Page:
Criticisms and Contributions of the Social Cognitive Approach

• Contributions: – Role of cognitive processes on behavior; expanded view of personality – Research more objective • Criticisms: – Doesn’t recognize role of biological, unconscious, or emotional factors

What is Psychology? Ellen E. Pastorino and Susann M. Doyle-Portillo
Chapter 14

The Humanistic Approach: Free Will and SelfActualization

• Individual, personal choice, and free will shape personality, not internal or external forces • Individual is active participant own development • Self-actualization: attainment of potential

What is Psychology? Ellen E. Pastorino and Susann M. Doyle-Portillo
Chapter 14

Abraham Maslow and the Hierarchy of Needs Theory

• Physical needs at bottom of hierarchy and psychological and social needs at top • Basic needs must be met before higher needs can be fulfilled • Self-actualized people share certain characteristics • Doesn’t explain how people whose basic needs aren’t met can and do reach self-actualization (e.g. Gandhi, Mandela)

What is Psychology? Ellen E. Pastorino and Susann M. Doyle-Portillo
Chapter 14

Carl Rogers and Self Theory
• Strive for fulfillment (actualizing tendency) • Tied to self-concept • Organismic valuing process: prefer experiences that enhance us • Worth and regard related to opinions of others • Unconditional positive regard: acceptance from others, no strings attached • Healthy personality - acts according to inner evaluations while considering impact on others

What is Psychology? Ellen E. Pastorino and Susann M. Doyle-Portillo
Chapter 14

Criticisms and Contributions of the Humanistic Approach

• Contributions – Ideas used in therapy – Encouraged self-awareness, helped in interactions with others • Criticisms – Naïve and optimistic view of behavior (not all have good intentions, capacity for evil) – Little research support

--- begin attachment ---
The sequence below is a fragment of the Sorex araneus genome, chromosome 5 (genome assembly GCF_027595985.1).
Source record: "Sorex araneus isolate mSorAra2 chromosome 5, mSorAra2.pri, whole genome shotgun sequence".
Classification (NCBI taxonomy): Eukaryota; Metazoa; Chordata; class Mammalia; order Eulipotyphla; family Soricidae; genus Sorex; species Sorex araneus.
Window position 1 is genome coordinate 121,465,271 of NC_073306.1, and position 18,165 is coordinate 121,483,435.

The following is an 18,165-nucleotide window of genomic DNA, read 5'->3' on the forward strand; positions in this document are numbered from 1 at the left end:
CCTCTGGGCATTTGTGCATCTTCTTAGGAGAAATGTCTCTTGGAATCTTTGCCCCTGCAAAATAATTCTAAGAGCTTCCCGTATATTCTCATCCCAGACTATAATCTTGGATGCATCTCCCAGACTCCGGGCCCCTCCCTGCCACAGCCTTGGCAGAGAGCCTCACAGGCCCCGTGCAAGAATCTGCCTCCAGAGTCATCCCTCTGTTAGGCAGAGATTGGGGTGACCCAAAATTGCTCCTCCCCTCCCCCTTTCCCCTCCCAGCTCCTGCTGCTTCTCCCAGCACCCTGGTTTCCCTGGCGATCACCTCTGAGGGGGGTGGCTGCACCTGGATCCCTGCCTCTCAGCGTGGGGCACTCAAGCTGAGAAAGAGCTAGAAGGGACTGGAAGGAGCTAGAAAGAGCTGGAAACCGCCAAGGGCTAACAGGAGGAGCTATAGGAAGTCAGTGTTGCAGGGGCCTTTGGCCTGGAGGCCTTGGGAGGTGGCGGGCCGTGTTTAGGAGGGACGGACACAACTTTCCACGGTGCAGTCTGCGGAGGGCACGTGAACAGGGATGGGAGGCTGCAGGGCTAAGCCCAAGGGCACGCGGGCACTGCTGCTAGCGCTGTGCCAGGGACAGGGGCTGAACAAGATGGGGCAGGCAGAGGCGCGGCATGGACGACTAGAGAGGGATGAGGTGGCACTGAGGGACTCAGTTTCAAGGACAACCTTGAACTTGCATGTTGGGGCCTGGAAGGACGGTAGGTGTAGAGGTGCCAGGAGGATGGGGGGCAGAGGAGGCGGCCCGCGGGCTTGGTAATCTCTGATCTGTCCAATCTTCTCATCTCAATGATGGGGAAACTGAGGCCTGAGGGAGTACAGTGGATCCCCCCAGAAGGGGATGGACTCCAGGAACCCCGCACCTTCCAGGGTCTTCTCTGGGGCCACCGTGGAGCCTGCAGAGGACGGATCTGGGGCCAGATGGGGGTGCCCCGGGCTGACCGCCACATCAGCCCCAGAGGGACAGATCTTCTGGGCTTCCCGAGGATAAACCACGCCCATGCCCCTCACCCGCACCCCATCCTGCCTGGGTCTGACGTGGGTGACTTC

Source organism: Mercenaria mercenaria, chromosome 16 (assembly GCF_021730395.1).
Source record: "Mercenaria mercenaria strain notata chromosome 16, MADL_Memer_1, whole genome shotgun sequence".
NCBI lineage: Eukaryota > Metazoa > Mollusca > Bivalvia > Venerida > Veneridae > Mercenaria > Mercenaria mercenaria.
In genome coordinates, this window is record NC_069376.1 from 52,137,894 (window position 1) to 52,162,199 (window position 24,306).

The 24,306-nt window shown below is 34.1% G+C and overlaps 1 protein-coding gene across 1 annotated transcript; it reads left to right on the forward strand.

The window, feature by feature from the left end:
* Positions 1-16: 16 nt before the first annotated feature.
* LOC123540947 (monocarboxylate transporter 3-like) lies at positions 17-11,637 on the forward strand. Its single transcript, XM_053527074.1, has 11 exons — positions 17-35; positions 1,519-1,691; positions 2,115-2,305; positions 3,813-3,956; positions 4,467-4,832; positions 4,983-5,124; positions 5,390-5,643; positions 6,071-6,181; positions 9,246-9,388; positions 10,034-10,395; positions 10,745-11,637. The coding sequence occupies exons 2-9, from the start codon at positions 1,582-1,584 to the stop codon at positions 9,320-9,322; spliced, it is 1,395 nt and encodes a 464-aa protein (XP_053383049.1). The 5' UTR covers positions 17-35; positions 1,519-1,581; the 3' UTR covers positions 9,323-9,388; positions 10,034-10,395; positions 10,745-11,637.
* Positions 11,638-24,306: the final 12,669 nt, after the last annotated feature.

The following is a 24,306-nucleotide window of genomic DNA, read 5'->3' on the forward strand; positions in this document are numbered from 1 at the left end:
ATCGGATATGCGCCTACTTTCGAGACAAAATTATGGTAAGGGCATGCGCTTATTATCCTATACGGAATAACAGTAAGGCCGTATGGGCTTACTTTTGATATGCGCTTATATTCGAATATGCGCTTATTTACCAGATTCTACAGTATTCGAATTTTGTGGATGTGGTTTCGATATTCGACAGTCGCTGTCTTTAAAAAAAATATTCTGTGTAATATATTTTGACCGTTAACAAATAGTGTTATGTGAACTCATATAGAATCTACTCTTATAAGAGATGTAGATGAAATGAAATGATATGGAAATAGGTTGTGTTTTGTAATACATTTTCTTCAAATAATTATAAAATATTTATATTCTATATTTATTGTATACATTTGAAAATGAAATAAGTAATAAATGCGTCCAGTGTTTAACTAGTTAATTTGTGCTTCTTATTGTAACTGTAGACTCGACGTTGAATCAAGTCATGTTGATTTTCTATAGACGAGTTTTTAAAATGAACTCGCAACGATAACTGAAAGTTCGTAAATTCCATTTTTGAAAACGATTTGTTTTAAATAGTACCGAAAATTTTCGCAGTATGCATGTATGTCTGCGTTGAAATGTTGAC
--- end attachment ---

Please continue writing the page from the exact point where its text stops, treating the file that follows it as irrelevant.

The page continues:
What is Psychology? Ellen E. Pastorino and Susann M. Doyle-Portillo
Chapter 14

Measuring Personality
• Tests must be both reliable and valid • Reliability: consistency, same results over period of time • Validity: is the test measuring what it professes to measure; does it really measure personality? • Measure of personality is tied to idea of nature of personality

What is Psychology? Ellen E. Pastorino and Susann M. Doyle-Portillo
Chapter 14

Personality Inventories: Mark Which One Describes You

• Objective paper and pencil self-report forms • Most commonly used - Minnesota Multiphasic Personality Inventory (MMPI-2) • Purpose: identify problem areas in functioning, perhaps requiring therapy • Compare to norm group (with and without psychiatric disorders) • Problem with MMPI-2: honesty of person in answering questions; validity scales built into test

What is Psychology? Ellen E. Pastorino and Susann M. Doyle-Portillo
Chapter 14

Projective Tests: Tell Me What You See • Projective tests: unstructured, subjective measures of personality • Derived from psychoanalytic perspective; unconscious urges/desires reflected on images • Most famous Rorschach Inkblot Test; describe what images are seen in 10 inkblots • Thematic Apperception Test (TAT); tell story about picture • Generally less reliable and valid in measuring personality

What is Psychology? Ellen E. Pastorino and Susann M. Doyle-Portillo
Chapter 14

What is Psychology? Ellen E. Pastorino and Susann M. Doyle-Portillo
Chapter 14

What is Psychology? Ellen E. Pastorino and Susann M. Doyle-Portillo
Chapter 14

Direct Observation and Rating Scales
• Rating scales: check off statements that apply – Completed by subject or someone else (teacher, parent) • Direct observation – Observe what happens before and after response – Can help determine what environmental factors are related to behavior – Could compare ratings with actual behavior

What is Psychology? Ellen E. Pastorino and Susann M. Doyle-Portillo
Chapter 14

Clinical Interviews
• Interviews can vary depending on orientation of interviewer • Psychoanalytic: focus on childhood, dreams, etc. • Humanist: client’s interpretation and perception of reality

What is Psychology? Ellen E. Pastorino and Susann M. Doyle-Portillo
Chapter 14

Are You Getting the Big Picture? • Four views of personality: psychoanalytic, trait, social cognitive, humanistic • Many forces shape our personality; unconscious motives, inherited characteristics, education, etc. • How would you evaluate your own personality? • No one theoretical framework can explain personality; how do these forces work together? • Helps with careers: working with others, bosses, customers; understanding personality helps